Tuesday, June 4, 2013

The Politics of Pacific Rim Part 2: The End of the Killer Robot in Pop Culture

It is fitting that the giant, slavering kaiju of Pacific Rim are biological in nature.  The true enemy of any city, after all, is its inevitable reclamation not by radical forms and alien architecture, but by natural forces.  Be they modernized desert paradises like Las Vegas and Abu Dubai facing looming water crisis or the ancient ruins of once huge population centers like western Illinois' Cahokia Mound, every city is eventually faced with the reality of its resource needs.  Pacific Rim is hardly the first recent science fiction story to preach transhumanism as a solution to the threats of biology.  It is, in fact, part of a continuing trend in popular fiction that recasts the once ominously robotic as the means of humanity's salvation. 

Monday, June 3, 2013

The Politics of Pacific Rim: Giant Robots and the transformative architecture of Lebbeus Woods

July 12 marks the release of Pacific Rim, the highly anticipated monster mash from director Guillermo del Toro.  The film envisions a "near future" in which invading monsters from beneath the Pacific do battle with towering metal robots called Jeagers.  Trailers promise both a healthy dose of ruin porn and the concept of machines melded with human consciousness, "Two pilots mind melding through memories with the body of a machine."

Monday, May 27, 2013

Mapping Treasure Island's Uncertain Future

Treasure Island was built up out of the San Francisco bay for the 1939 Golden Gate International Exposition, 400 acres of "land" made up entirely out of landfill.  Now, after 75 years of mixed use, the island is one of the key targets of San Francisco's ravenous push for "development", attracting the attention of international investors and green building companies.

Friday, May 24, 2013

Star Trek Into Darkness' Bleak Vision of a Future San Francisco

How do we envision the future?  Are we going to imagine the urban spaces where more and more of us choose to live as tributes to history and humanity, or do we went to scrub away the past to create metal behemoths of industrialized progress?  If the recent Star Trek: Into Darkness is any indication, the fate of just one city, San Francisco, is the unquestioned victory of the latter.  A new Manhattan, transplanted on top of a city that has fought for decades to preserve its character, architecture and, now, its very population.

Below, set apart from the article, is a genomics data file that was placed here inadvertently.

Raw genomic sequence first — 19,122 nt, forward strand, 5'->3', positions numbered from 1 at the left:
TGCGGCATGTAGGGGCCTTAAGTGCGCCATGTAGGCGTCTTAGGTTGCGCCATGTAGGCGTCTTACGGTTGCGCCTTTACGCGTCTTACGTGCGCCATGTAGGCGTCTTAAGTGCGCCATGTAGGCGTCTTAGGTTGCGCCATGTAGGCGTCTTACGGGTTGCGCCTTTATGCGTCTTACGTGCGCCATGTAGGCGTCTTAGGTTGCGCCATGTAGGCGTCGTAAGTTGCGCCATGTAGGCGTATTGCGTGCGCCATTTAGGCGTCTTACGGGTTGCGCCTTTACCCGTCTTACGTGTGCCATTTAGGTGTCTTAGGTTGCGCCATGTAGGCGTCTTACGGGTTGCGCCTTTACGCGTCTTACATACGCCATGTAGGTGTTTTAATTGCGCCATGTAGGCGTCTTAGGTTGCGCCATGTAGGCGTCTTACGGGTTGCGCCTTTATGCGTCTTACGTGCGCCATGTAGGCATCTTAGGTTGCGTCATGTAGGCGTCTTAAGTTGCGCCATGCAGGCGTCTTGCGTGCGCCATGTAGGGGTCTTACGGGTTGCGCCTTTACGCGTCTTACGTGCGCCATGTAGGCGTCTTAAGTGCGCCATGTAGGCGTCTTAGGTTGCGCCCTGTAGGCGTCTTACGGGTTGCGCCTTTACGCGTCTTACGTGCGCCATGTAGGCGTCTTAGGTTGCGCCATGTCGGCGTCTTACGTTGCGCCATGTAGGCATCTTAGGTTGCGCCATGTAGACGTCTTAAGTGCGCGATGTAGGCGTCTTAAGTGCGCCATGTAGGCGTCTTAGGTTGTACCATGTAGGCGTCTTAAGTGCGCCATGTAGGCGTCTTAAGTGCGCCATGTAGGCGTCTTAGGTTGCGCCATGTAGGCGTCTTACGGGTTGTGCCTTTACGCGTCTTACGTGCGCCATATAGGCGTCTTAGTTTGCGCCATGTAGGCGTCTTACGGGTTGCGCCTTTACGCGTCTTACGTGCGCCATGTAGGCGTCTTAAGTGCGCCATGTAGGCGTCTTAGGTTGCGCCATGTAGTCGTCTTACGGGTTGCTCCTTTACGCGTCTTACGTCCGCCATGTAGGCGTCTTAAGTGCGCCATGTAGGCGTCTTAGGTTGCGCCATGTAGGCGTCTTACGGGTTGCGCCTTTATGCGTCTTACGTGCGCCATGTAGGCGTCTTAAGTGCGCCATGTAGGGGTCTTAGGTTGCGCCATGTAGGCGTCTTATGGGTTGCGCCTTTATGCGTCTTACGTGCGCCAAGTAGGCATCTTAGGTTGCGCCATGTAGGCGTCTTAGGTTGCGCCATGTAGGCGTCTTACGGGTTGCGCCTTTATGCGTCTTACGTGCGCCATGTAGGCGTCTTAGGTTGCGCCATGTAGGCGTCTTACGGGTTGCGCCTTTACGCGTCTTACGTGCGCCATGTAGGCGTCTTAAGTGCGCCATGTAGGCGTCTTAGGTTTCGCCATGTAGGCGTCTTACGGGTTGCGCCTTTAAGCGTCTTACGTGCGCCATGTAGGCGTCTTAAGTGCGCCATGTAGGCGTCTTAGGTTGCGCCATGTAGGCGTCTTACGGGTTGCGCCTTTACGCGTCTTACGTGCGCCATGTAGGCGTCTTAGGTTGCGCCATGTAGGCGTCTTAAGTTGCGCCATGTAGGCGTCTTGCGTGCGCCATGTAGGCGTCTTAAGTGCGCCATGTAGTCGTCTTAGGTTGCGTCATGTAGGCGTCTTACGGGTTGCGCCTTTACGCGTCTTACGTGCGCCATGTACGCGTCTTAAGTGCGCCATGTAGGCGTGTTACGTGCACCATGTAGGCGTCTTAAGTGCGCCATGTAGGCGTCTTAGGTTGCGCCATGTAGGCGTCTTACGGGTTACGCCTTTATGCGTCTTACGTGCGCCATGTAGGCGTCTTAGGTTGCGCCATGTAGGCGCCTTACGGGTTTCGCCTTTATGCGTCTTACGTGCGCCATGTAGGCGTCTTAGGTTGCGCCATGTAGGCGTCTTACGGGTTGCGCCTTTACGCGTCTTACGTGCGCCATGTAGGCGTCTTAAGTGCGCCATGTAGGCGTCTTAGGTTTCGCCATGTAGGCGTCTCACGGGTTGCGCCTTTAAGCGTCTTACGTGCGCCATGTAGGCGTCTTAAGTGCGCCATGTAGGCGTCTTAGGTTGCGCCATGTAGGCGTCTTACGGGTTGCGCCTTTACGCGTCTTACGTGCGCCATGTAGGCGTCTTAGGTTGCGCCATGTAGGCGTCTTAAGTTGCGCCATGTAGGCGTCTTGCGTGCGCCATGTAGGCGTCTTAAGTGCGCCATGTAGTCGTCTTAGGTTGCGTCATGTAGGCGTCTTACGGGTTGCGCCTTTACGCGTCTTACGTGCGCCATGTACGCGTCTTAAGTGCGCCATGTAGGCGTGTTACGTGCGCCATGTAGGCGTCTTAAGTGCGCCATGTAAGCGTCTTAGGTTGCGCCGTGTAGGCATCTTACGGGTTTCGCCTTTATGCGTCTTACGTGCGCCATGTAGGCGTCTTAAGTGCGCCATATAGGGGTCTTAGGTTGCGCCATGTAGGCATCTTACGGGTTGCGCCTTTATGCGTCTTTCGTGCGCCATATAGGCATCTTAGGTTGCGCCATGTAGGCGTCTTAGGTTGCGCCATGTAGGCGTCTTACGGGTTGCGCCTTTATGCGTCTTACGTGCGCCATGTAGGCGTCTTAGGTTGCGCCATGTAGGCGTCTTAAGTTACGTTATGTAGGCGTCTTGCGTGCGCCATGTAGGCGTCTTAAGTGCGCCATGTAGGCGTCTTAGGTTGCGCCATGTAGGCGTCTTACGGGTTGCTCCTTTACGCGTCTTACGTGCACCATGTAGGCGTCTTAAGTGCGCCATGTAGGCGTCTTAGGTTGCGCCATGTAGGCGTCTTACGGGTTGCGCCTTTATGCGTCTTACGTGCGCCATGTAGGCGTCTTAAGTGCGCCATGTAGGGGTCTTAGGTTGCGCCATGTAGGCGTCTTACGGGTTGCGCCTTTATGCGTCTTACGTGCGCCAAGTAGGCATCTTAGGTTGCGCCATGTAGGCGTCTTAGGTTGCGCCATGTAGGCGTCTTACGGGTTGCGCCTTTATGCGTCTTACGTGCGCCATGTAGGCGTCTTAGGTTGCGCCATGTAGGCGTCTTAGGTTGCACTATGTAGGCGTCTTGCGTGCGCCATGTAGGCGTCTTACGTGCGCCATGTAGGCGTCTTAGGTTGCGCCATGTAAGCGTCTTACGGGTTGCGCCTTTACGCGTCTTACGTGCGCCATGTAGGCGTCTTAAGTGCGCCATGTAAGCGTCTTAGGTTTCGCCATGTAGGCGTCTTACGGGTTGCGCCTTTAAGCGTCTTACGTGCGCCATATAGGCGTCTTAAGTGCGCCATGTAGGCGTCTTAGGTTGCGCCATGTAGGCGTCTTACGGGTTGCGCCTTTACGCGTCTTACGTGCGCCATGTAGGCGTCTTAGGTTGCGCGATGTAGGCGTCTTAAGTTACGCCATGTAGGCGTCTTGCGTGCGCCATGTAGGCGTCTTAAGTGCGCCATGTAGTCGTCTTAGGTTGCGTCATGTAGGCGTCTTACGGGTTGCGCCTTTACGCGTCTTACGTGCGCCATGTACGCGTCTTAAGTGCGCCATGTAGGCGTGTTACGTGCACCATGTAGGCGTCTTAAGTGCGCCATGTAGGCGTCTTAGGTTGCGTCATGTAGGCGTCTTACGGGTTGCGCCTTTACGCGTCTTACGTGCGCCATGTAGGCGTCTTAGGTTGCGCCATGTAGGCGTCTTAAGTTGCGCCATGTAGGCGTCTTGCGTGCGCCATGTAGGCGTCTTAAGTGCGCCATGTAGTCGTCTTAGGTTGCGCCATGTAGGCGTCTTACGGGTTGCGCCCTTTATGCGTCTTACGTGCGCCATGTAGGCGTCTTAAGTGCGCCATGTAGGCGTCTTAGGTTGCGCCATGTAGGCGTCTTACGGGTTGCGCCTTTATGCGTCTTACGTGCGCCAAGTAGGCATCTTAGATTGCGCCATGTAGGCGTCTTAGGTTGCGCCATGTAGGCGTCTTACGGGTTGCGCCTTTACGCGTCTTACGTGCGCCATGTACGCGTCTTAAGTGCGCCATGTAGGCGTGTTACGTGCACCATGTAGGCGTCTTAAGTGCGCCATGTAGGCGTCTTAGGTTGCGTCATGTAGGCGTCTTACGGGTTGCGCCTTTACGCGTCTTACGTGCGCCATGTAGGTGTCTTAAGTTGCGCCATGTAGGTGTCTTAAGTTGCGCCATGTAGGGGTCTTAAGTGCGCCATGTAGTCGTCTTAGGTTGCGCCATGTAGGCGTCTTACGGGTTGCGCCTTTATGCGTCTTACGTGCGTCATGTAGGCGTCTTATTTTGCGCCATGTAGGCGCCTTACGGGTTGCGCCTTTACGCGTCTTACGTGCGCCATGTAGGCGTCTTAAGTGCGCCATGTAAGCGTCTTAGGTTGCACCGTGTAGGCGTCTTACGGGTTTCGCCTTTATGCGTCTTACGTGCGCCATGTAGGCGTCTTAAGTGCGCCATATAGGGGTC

Wednesday, May 8, 2013

The Original Iron Man: The Body Horror of Shinya Tsukamoto

Tetsuo: The Iron Man, 1989
With Iron Man 3 now in theaters, there is no better time to talk about the original Iron Man.  Of course, that's not the franchise launching Marvel vehicle from 2008, but the Japanese body horror freak show that is Shinya Tsukamoto's Tetsuo: The Iron Man.

Tetsuo is about as far from a shiny, tent pole blockbuster as you can get.  Produced in Japan in 1989 and given narrow distribution in 1992, Shinya's film is a breathless, industrial collage of desecrated flesh and industrial synth.  Where Tony Stark's metamorphosis from man to machine leaves him sexier and more powerful, "Salary Man," the films nearly anonymous "protagonist", suffers through a feature length ordeal of violent insertions and bursting blood sacks as his body rebels against itself.  His limbs bloom with tumor-like growths.  He is raped by a woman with a dancing metallic cable emerging from her navel.  He has sex with his girlfriend, only for his penis to transform into an immense, bio-mechanical drill (a prop that seems to have been copied in spirit in Noboru Iguchi's splatter horror camp fest The Machine Girl and its notorious "drill bra").  There is no hint of super heroism here.  This is The Elephant Man by way of David Cronenburg, Robocop as re-imagined by Jan Svankmeyer.